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Size doesn't matter – it's what you do with it that counts!

Much debate has raged recently regarding the disclosure of commissions on life assurance contracts

Tuesday, February 14th 2006, 11:10AM

by Naomi Ballantyne

Much debate has raged recently regarding the disclosure of commissions on life assurance contracts.

On one side of the debate is the belief that disclosure of total remuneration, including upfront commissions, soft-dollar rewards and production bonuses, would act as a sort of hand brake to the quantum of these commissions, ultimately benefiting the consumer through reduced prices.

In addition, commission disclosure would potentially refocus life company competition on to product development and consumer benefits, and away from remuneration structures for advisers. Some also hope that the levelling of commissions will help improve life company profitability through an improvement in persistency and a reduction in bad commission debts. Many see this as a winning outcome for both consumers and life companies.

On the other side of the debate, arguments are raised that disclosing the quantum of point-of-sale remuneration is misleading as the true cost to the client is spread over the life-time of the policy and, in real terms, is very modest.

Also commission disclosure and the expected levelling of commissions that may come from it have the potential to significantly damage the industry. The overheads required to run a life brokerage are very difficult to meet without the cashflow provided by upfront commissions.

Commission disclosures may start a chain reaction that will see the industry consolidating into the hands of a small number of mega-brokers as small practices close up shop, as has occurred in Australia. This may lead to less consumer choice and also, ultimately, higher consumer premiums as these mega-brokers use their leverage to pressure companies into delivering more value to their bottom lines.

How can less choice and higher prices possibly benefit the consumer and how can being held to ransom by mega-brokers possibly help improve life company profitability?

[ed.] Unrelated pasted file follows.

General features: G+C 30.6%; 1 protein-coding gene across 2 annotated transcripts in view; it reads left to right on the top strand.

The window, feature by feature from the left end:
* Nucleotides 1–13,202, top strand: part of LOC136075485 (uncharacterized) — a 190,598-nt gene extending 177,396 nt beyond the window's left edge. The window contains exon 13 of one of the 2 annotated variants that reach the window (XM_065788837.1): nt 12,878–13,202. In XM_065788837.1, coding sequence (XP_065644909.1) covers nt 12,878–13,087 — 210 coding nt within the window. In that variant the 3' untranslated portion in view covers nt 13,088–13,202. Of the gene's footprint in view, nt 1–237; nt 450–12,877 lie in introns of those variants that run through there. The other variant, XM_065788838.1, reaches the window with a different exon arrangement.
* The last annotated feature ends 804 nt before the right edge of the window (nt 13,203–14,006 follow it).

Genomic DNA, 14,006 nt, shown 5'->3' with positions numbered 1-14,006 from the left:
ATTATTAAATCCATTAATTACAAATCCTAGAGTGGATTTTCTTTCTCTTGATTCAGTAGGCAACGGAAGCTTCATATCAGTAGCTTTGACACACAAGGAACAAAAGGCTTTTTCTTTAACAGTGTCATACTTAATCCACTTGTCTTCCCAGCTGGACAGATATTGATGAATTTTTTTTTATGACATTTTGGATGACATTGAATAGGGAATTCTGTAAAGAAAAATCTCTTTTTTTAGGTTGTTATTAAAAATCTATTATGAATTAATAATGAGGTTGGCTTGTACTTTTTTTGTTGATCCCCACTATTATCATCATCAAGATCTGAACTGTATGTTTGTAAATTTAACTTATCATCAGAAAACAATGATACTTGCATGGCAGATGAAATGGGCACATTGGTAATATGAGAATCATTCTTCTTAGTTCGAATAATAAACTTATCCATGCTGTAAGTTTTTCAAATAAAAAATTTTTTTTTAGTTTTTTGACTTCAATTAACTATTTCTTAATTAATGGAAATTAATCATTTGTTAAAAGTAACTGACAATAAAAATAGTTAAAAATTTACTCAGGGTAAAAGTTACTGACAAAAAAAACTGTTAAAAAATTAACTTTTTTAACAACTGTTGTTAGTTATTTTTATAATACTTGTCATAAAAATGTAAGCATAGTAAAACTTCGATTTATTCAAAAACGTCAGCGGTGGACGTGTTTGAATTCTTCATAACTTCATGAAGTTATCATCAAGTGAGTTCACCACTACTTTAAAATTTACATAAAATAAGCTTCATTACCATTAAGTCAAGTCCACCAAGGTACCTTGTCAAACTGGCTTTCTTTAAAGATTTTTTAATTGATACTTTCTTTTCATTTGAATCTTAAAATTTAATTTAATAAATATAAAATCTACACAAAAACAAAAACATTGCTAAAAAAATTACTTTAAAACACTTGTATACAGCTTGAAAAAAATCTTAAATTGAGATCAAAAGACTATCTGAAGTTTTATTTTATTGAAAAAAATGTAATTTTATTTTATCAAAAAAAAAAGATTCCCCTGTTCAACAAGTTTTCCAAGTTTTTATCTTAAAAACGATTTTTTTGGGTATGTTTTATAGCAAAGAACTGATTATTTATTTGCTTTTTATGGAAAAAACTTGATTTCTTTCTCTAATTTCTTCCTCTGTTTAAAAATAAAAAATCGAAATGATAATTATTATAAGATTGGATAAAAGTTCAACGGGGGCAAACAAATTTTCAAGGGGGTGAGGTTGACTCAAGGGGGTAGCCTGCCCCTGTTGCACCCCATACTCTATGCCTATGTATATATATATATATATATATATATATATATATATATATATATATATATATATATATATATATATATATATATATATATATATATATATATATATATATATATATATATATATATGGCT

From the outside looking in, it would appear that reaching a compromise between the two opposing groups is impossible. However, I'm not sure the differences are that great where it matters most.

I think both sides can agree that more protection is required for the consumer. Life assurance products are complex and the consumer must be protected from unscrupulous advisers leading them to make poor choices both in their initial purchase and in subsequent decisions to replace that business.

If the ultimate aim is to ensure that advice given to the consumer is not influenced by the adviser's potential remuneration, then disclosure of the quantum of commission alone is unlikely to achieve this. Surely the issue is not the size of the commissions paid, but how the difference between commissions on competing products has influenced the advice given.

After all, if all companies paid exactly the same commissions and removed soft-dollar and production rewards, the size of the commission would no longer be relevant to the advice given.

Likewise, it is difficult to disagree that, given the potential risks, a client should have an understanding of what part commissions have played in the advice to replace their existing insurances with another company.

Unfortunately, even if all companies pay like-for-like commissions, the ability to earn a new commission from an existing client can still significantly influence the advice the consumer is given.

There is an argument that if upfront commissions on replacement premiums were outlawed and upfront commissions on true new business were adjusted to compensate, then any undue commission influence could be eliminated.

It seems clear that changes are on the way, and fighting to retain the status quo would appear to be futile. Surely the best the industry can do is to agree on a compromise strategy that will improve consumer protection and consumer choice, at the same time making sure the industry is not completely thrown out with the bathwater.

Because we all know size doesn't matter – it's what you do with it that counts!

Naomi Ballantyne is the Managing Director of ING Life (NZ) Limited

Naomi Ballantyne ONZM, is the Managing Director at Partners Life.

« Kiwisaver good for insurance industryAA Life planning to sell lots of insurance »

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